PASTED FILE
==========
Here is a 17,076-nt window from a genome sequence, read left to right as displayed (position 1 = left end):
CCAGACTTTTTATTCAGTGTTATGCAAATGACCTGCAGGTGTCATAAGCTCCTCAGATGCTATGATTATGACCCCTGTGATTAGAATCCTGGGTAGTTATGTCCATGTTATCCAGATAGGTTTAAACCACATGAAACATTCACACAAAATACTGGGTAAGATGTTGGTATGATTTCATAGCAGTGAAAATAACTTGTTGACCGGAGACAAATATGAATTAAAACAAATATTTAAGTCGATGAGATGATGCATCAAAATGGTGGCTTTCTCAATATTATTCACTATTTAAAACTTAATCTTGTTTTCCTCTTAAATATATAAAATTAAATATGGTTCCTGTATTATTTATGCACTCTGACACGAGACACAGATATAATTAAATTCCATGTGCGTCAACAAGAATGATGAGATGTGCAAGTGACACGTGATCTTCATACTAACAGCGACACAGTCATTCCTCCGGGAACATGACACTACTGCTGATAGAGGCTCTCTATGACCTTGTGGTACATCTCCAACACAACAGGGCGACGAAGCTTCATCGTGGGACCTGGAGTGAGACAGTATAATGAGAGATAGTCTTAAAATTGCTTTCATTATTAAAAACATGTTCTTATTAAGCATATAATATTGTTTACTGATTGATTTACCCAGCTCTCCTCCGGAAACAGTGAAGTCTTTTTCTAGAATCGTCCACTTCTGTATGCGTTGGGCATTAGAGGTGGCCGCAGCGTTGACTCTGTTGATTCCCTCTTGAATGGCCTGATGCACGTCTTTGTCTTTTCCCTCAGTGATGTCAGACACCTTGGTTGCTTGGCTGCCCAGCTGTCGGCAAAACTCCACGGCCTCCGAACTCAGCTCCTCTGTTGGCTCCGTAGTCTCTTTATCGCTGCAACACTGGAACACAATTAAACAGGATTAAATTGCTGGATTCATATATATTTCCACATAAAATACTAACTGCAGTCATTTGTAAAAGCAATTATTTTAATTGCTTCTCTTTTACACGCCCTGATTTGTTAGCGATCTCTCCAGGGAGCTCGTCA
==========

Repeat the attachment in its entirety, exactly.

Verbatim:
Here is a 17,076-nt window from a genome sequence, read left to right as displayed (position 1 = left end):
CCAGACTTTTTATTCAGTGTTATGCAAATGACCTGCAGGTGTCATAAGCTCCTCAGATGCTATGATTATGACCCCTGTGATTAGAATCCTGGGTAGTTATGTCCATGTTATCCAGATAGGTTTAAACCACATGAAACATTCACACAAAATACTGGGTAAGATGTTGGTATGATTTCATAGCAGTGAAAATAACTTGTTGACCGGAGACAAATATGAATTAAAACAAATATTTAAGTCGATGAGATGATGCATCAAAATGGTGGCTTTCTCAATATTATTCACTATTTAAAACTTAATCTTGTTTTCCTCTTAAATATATAAAATTAAATATGGTTCCTGTATTATTTATGCACTCTGACACGAGACACAGATATAATTAAATTCCATGTGCGTCAACAAGAATGATGAGATGTGCAAGTGACACGTGATCTTCATACTAACAGCGACACAGTCATTCCTCCGGGAACATGACACTACTGCTGATAGAGGCTCTCTATGACCTTGTGGTACATCTCCAACACAACAGGGCGACGAAGCTTCATCGTGGGACCTGGAGTGAGACAGTATAATGAGAGATAGTCTTAAAATTGCTTTCATTATTAAAAACATGTTCTTATTAAGCATATAATATTGTTTACTGATTGATTTACCCAGCTCTCCTCCGGAAACAGTGAAGTCTTTTTCTAGAATCGTCCACTTCTGTATGCGTTGGGCATTAGAGGTGGCCGCAGCGTTGACTCTGTTGATTCCCTCTTGAATGGCCTGATGCACGTCTTTGTCTTTTCCCTCAGTGATGTCAGACACCTTGGTTGCTTGGCTGCCCAGCTGTCGGCAAAACTCCACGGCCTCCGAACTCAGCTCCTCTGTTGGCTCCGTAGTCTCTTTATCGCTGCAACACTGGAACACAATTAAACAGGATTAAATTGCTGGATTCATATATATTTCCACATAAAATACTAACTGCAGTCATTTGTAAAAGCAATTATTTTAATTGCTTCTCTTTTACACGCCCTGATTTGTTAGCGATCTCTCCAGGGAGCTCGTCA